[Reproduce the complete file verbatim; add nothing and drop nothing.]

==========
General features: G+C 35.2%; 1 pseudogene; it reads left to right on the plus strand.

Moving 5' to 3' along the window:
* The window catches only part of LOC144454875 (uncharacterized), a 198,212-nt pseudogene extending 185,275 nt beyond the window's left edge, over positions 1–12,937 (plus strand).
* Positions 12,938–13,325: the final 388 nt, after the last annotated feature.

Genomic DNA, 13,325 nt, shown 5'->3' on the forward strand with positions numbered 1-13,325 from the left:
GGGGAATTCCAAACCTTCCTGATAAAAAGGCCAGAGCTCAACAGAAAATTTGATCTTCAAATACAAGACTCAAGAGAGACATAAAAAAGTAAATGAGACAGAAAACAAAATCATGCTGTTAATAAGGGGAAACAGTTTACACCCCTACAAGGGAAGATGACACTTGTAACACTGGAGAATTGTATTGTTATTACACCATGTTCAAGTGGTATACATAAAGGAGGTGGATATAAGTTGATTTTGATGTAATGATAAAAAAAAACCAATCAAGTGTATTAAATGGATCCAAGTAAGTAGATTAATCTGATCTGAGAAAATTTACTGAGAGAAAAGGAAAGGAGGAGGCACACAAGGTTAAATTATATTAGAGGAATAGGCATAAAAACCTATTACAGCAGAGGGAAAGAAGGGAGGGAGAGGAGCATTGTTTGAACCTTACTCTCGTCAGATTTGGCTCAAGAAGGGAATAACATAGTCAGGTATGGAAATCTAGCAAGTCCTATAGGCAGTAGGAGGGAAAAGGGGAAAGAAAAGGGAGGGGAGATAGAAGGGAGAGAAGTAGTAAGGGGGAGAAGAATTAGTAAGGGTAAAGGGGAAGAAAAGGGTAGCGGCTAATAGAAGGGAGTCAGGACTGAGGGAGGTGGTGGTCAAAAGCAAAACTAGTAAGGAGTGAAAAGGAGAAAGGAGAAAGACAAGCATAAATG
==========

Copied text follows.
General features: G+C 35.2%; 1 pseudogene; it reads left to right on the plus strand.

Moving 5' to 3' along the window:
* The window catches only part of LOC144454875 (uncharacterized), a 198,212-nt pseudogene extending 185,275 nt beyond the window's left edge, over positions 1–12,937 (plus strand).
* Positions 12,938–13,325: the final 388 nt, after the last annotated feature.

Genomic DNA, 13,325 nt, shown 5'->3' on the forward strand with positions numbered 1-13,325 from the left:
GGGGAATTCCAAACCTTCCTGATAAAAAGGCCAGAGCTCAACAGAAAATTTGATCTTCAAATACAAGACTCAAGAGAGACATAAAAAAGTAAATGAGACAGAAAACAAAATCATGCTGTTAATAAGGGGAAACAGTTTACACCCCTACAAGGGAAGATGACACTTGTAACACTGGAGAATTGTATTGTTATTACACCATGTTCAAGTGGTATACATAAAGGAGGTGGATATAAGTTGATTTTGATGTAATGATAAAAAAAAACCAATCAAGTGTATTAAATGGATCCAAGTAAGTAGATTAATCTGATCTGAGAAAATTTACTGAGAGAAAAGGAAAGGAGGAGGCACACAAGGTTAAATTATATTAGAGGAATAGGCATAAAAACCTATTACAGCAGAGGGAAAGAAGGGAGGGAGAGGAGCATTGTTTGAACCTTACTCTCGTCAGATTTGGCTCAAGAAGGGAATAACATAGTCAGGTATGGAAATCTAGCAAGTCCTATAGGCAGTAGGAGGGAAAAGGGGAAAGAAAAGGGAGGGGAGATAGAAGGGAGAGAAGTAGTAAGGGGGAGAAGAATTAGTAAGGGTAAAGGGGAAGAAAAGGGTAGCGGCTAATAGAAGGGAGTCAGGACTGAGGGAGGTGGTGGTCAAAAGCAAAACTAGTAAGGAGTGAAAAGGAGAAAGGAGAAAGACAAGCATAAATG